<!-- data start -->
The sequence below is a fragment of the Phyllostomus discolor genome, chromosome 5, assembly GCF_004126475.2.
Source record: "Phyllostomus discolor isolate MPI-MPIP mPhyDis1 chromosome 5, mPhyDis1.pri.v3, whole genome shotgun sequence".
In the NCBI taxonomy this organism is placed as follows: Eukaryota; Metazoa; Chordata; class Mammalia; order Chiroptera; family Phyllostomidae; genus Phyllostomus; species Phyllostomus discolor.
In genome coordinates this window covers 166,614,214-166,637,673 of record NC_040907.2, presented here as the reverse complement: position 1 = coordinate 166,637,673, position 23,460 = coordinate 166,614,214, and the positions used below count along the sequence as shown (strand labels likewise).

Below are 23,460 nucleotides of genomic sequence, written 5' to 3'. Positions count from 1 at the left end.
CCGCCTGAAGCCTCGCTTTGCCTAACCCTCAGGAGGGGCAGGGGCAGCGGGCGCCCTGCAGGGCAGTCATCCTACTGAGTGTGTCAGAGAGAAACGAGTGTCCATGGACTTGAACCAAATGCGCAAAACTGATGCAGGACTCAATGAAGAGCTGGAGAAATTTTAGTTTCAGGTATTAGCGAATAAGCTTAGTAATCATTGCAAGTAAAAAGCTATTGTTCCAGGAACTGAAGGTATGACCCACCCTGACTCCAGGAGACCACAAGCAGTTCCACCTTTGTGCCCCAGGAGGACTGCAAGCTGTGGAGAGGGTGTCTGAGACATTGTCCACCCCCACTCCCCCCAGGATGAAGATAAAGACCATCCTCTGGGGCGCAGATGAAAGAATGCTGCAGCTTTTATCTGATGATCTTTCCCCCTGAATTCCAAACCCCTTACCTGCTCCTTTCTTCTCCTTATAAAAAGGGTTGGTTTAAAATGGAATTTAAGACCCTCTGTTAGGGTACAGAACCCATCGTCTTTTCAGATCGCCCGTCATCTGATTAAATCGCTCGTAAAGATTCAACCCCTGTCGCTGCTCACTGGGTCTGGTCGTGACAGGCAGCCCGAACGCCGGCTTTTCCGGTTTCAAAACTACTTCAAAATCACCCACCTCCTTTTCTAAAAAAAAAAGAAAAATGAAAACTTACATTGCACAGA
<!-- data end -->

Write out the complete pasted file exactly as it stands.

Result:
The sequence below is a fragment of the Phyllostomus discolor genome, chromosome 5, assembly GCF_004126475.2.
Source record: "Phyllostomus discolor isolate MPI-MPIP mPhyDis1 chromosome 5, mPhyDis1.pri.v3, whole genome shotgun sequence".
In the NCBI taxonomy this organism is placed as follows: Eukaryota; Metazoa; Chordata; class Mammalia; order Chiroptera; family Phyllostomidae; genus Phyllostomus; species Phyllostomus discolor.
In genome coordinates this window covers 166,614,214-166,637,673 of record NC_040907.2, presented here as the reverse complement: position 1 = coordinate 166,637,673, position 23,460 = coordinate 166,614,214, and the positions used below count along the sequence as shown (strand labels likewise).

Below are 23,460 nucleotides of genomic sequence, written 5' to 3'. Positions count from 1 at the left end.
CCGCCTGAAGCCTCGCTTTGCCTAACCCTCAGGAGGGGCAGGGGCAGCGGGCGCCCTGCAGGGCAGTCATCCTACTGAGTGTGTCAGAGAGAAACGAGTGTCCATGGACTTGAACCAAATGCGCAAAACTGATGCAGGACTCAATGAAGAGCTGGAGAAATTTTAGTTTCAGGTATTAGCGAATAAGCTTAGTAATCATTGCAAGTAAAAAGCTATTGTTCCAGGAACTGAAGGTATGACCCACCCTGACTCCAGGAGACCACAAGCAGTTCCACCTTTGTGCCCCAGGAGGACTGCAAGCTGTGGAGAGGGTGTCTGAGACATTGTCCACCCCCACTCCCCCCAGGATGAAGATAAAGACCATCCTCTGGGGCGCAGATGAAAGAATGCTGCAGCTTTTATCTGATGATCTTTCCCCCTGAATTCCAAACCCCTTACCTGCTCCTTTCTTCTCCTTATAAAAAGGGTTGGTTTAAAATGGAATTTAAGACCCTCTGTTAGGGTACAGAACCCATCGTCTTTTCAGATCGCCCGTCATCTGATTAAATCGCTCGTAAAGATTCAACCCCTGTCGCTGCTCACTGGGTCTGGTCGTGACAGGCAGCCCGAACGCCGGCTTTTCCGGTTTCAAAACTACTTCAAAATCACCCACCTCCTTTTCTAAAAAAAAAAGAAAAATGAAAACTTACATTGCACAGA